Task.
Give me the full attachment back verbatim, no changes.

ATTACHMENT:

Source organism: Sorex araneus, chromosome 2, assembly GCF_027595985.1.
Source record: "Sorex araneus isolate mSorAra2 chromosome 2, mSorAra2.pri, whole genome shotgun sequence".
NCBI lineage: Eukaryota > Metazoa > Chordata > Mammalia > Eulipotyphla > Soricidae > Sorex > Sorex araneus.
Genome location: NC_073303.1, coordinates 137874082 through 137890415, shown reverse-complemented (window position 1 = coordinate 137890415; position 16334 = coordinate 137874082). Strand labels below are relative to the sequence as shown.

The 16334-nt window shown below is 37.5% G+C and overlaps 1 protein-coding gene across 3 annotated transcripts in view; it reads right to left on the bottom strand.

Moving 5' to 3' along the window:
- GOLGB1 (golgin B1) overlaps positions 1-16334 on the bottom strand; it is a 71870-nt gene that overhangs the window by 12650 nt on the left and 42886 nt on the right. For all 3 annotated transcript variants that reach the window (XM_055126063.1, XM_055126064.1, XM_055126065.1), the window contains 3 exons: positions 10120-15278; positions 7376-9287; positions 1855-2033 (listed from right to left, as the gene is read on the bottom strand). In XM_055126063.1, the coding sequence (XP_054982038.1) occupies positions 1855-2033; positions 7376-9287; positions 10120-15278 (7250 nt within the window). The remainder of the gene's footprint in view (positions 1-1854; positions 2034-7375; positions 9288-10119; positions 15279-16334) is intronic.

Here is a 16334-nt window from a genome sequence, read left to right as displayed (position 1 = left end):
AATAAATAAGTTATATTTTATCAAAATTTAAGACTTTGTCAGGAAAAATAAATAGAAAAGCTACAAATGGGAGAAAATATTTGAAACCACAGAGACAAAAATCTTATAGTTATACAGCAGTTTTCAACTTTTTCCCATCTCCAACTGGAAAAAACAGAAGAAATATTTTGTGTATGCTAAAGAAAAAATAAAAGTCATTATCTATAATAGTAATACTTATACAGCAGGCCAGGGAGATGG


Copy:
Source organism: Sorex araneus, chromosome 2, assembly GCF_027595985.1.
Source record: "Sorex araneus isolate mSorAra2 chromosome 2, mSorAra2.pri, whole genome shotgun sequence".
NCBI lineage: Eukaryota > Metazoa > Chordata > Mammalia > Eulipotyphla > Soricidae > Sorex > Sorex araneus.
Genome location: NC_073303.1, coordinates 137874082 through 137890415, shown reverse-complemented (window position 1 = coordinate 137890415; position 16334 = coordinate 137874082). Strand labels below are relative to the sequence as shown.

The 16334-nt window shown below is 37.5% G+C and overlaps 1 protein-coding gene across 3 annotated transcripts in view; it reads right to left on the bottom strand.

Moving 5' to 3' along the window:
- GOLGB1 (golgin B1) overlaps positions 1-16334 on the bottom strand; it is a 71870-nt gene that overhangs the window by 12650 nt on the left and 42886 nt on the right. For all 3 annotated transcript variants that reach the window (XM_055126063.1, XM_055126064.1, XM_055126065.1), the window contains 3 exons: positions 10120-15278; positions 7376-9287; positions 1855-2033 (listed from right to left, as the gene is read on the bottom strand). In XM_055126063.1, the coding sequence (XP_054982038.1) occupies positions 1855-2033; positions 7376-9287; positions 10120-15278 (7250 nt within the window). The remainder of the gene's footprint in view (positions 1-1854; positions 2034-7375; positions 9288-10119; positions 15279-16334) is intronic.

Here is a 16334-nt window from a genome sequence, read left to right as displayed (position 1 = left end):
AATAAATAAGTTATATTTTATCAAAATTTAAGACTTTGTCAGGAAAAATAAATAGAAAAGCTACAAATGGGAGAAAATATTTGAAACCACAGAGACAAAAATCTTATAGTTATACAGCAGTTTTCAACTTTTTCCCATCTCCAACTGGAAAAAACAGAAGAAATATTTTGTGTATGCTAAAGAAAAAATAAAAGTCATTATCTATAATAGTAATACTTATACAGCAGGCCAGGGAGATGG